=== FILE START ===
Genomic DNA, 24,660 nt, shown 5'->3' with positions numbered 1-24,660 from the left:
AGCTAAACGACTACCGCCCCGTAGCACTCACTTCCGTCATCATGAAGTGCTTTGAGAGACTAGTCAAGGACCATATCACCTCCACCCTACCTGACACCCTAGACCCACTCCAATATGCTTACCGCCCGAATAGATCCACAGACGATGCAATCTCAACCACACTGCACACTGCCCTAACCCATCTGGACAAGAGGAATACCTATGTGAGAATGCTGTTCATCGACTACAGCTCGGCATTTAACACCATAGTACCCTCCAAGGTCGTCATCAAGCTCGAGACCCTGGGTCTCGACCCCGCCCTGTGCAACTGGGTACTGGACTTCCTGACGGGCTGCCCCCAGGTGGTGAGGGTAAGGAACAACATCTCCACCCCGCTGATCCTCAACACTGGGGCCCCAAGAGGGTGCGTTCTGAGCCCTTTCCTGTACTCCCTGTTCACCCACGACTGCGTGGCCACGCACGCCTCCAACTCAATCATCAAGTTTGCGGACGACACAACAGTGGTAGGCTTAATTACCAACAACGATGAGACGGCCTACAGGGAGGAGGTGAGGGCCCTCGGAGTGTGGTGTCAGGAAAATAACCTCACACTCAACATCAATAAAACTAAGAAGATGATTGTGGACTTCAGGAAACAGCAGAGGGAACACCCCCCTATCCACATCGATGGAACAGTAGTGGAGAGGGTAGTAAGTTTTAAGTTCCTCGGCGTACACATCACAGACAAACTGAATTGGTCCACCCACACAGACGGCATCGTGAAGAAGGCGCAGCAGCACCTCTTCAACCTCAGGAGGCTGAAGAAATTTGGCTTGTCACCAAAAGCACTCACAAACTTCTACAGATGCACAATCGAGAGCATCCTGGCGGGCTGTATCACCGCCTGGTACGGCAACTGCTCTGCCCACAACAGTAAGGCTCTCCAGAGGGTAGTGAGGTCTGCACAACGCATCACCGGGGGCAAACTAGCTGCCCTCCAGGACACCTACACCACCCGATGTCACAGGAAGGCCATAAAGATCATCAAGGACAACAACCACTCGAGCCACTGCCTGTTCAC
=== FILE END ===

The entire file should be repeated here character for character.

Genomic DNA, 24,660 nt, shown 5'->3' with positions numbered 1-24,660 from the left:
AGCTAAACGACTACCGCCCCGTAGCACTCACTTCCGTCATCATGAAGTGCTTTGAGAGACTAGTCAAGGACCATATCACCTCCACCCTACCTGACACCCTAGACCCACTCCAATATGCTTACCGCCCGAATAGATCCACAGACGATGCAATCTCAACCACACTGCACACTGCCCTAACCCATCTGGACAAGAGGAATACCTATGTGAGAATGCTGTTCATCGACTACAGCTCGGCATTTAACACCATAGTACCCTCCAAGGTCGTCATCAAGCTCGAGACCCTGGGTCTCGACCCCGCCCTGTGCAACTGGGTACTGGACTTCCTGACGGGCTGCCCCCAGGTGGTGAGGGTAAGGAACAACATCTCCACCCCGCTGATCCTCAACACTGGGGCCCCAAGAGGGTGCGTTCTGAGCCCTTTCCTGTACTCCCTGTTCACCCACGACTGCGTGGCCACGCACGCCTCCAACTCAATCATCAAGTTTGCGGACGACACAACAGTGGTAGGCTTAATTACCAACAACGATGAGACGGCCTACAGGGAGGAGGTGAGGGCCCTCGGAGTGTGGTGTCAGGAAAATAACCTCACACTCAACATCAATAAAACTAAGAAGATGATTGTGGACTTCAGGAAACAGCAGAGGGAACACCCCCCTATCCACATCGATGGAACAGTAGTGGAGAGGGTAGTAAGTTTTAAGTTCCTCGGCGTACACATCACAGACAAACTGAATTGGTCCACCCACACAGACGGCATCGTGAAGAAGGCGCAGCAGCACCTCTTCAACCTCAGGAGGCTGAAGAAATTTGGCTTGTCACCAAAAGCACTCACAAACTTCTACAGATGCACAATCGAGAGCATCCTGGCGGGCTGTATCACCGCCTGGTACGGCAACTGCTCTGCCCACAACAGTAAGGCTCTCCAGAGGGTAGTGAGGTCTGCACAACGCATCACCGGGGGCAAACTAGCTGCCCTCCAGGACACCTACACCACCCGATGTCACAGGAAGGCCATAAAGATCATCAAGGACAACAACCACTCGAGCCACTGCCTGTTCAC